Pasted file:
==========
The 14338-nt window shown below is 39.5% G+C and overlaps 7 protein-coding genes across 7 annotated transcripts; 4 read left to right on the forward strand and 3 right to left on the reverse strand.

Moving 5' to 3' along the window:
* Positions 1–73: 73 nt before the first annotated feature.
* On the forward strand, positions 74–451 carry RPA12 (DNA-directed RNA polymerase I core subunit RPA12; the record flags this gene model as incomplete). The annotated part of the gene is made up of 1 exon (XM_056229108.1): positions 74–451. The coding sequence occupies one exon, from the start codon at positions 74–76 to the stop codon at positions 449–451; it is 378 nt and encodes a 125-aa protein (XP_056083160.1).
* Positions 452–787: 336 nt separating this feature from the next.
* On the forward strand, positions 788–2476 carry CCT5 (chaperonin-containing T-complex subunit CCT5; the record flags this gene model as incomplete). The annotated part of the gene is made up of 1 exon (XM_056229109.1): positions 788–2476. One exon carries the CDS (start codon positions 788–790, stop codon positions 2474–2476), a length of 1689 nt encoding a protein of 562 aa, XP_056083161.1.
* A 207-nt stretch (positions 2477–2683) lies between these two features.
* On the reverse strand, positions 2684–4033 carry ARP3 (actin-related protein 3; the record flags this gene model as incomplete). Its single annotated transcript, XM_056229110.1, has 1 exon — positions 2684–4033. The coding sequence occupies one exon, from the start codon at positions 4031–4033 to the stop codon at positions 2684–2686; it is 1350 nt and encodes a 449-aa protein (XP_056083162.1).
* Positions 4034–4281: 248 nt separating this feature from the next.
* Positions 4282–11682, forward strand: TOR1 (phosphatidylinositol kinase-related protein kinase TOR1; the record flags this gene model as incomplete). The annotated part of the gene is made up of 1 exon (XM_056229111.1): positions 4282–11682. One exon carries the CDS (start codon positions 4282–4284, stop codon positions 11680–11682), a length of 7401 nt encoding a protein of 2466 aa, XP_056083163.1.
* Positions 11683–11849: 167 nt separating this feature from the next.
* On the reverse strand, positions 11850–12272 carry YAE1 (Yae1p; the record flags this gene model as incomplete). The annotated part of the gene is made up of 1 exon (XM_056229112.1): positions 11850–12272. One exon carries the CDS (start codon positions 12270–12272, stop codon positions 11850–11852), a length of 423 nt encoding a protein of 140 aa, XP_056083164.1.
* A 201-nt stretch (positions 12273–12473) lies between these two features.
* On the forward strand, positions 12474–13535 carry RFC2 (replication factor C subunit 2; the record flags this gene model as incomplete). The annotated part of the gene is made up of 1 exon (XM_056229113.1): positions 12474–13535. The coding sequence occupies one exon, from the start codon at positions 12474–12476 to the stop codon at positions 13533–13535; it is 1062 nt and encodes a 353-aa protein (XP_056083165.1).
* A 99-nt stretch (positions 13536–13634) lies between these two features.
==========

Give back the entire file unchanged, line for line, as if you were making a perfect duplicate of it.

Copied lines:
The 14338-nt window shown below is 39.5% G+C and overlaps 7 protein-coding genes across 7 annotated transcripts; 4 read left to right on the forward strand and 3 right to left on the reverse strand.

Moving 5' to 3' along the window:
* Positions 1–73: 73 nt before the first annotated feature.
* On the forward strand, positions 74–451 carry RPA12 (DNA-directed RNA polymerase I core subunit RPA12; the record flags this gene model as incomplete). The annotated part of the gene is made up of 1 exon (XM_056229108.1): positions 74–451. The coding sequence occupies one exon, from the start codon at positions 74–76 to the stop codon at positions 449–451; it is 378 nt and encodes a 125-aa protein (XP_056083160.1).
* Positions 452–787: 336 nt separating this feature from the next.
* On the forward strand, positions 788–2476 carry CCT5 (chaperonin-containing T-complex subunit CCT5; the record flags this gene model as incomplete). The annotated part of the gene is made up of 1 exon (XM_056229109.1): positions 788–2476. One exon carries the CDS (start codon positions 788–790, stop codon positions 2474–2476), a length of 1689 nt encoding a protein of 562 aa, XP_056083161.1.
* A 207-nt stretch (positions 2477–2683) lies between these two features.
* On the reverse strand, positions 2684–4033 carry ARP3 (actin-related protein 3; the record flags this gene model as incomplete). Its single annotated transcript, XM_056229110.1, has 1 exon — positions 2684–4033. The coding sequence occupies one exon, from the start codon at positions 4031–4033 to the stop codon at positions 2684–2686; it is 1350 nt and encodes a 449-aa protein (XP_056083162.1).
* Positions 4034–4281: 248 nt separating this feature from the next.
* Positions 4282–11682, forward strand: TOR1 (phosphatidylinositol kinase-related protein kinase TOR1; the record flags this gene model as incomplete). The annotated part of the gene is made up of 1 exon (XM_056229111.1): positions 4282–11682. One exon carries the CDS (start codon positions 4282–4284, stop codon positions 11680–11682), a length of 7401 nt encoding a protein of 2466 aa, XP_056083163.1.
* Positions 11683–11849: 167 nt separating this feature from the next.
* On the reverse strand, positions 11850–12272 carry YAE1 (Yae1p; the record flags this gene model as incomplete). The annotated part of the gene is made up of 1 exon (XM_056229112.1): positions 11850–12272. One exon carries the CDS (start codon positions 12270–12272, stop codon positions 11850–11852), a length of 423 nt encoding a protein of 140 aa, XP_056083164.1.
* A 201-nt stretch (positions 12273–12473) lies between these two features.
* On the forward strand, positions 12474–13535 carry RFC2 (replication factor C subunit 2; the record flags this gene model as incomplete). The annotated part of the gene is made up of 1 exon (XM_056229113.1): positions 12474–13535. The coding sequence occupies one exon, from the start codon at positions 12474–12476 to the stop codon at positions 13533–13535; it is 1062 nt and encodes a 353-aa protein (XP_056083165.1).
* A 99-nt stretch (positions 13536–13634) lies between these two features.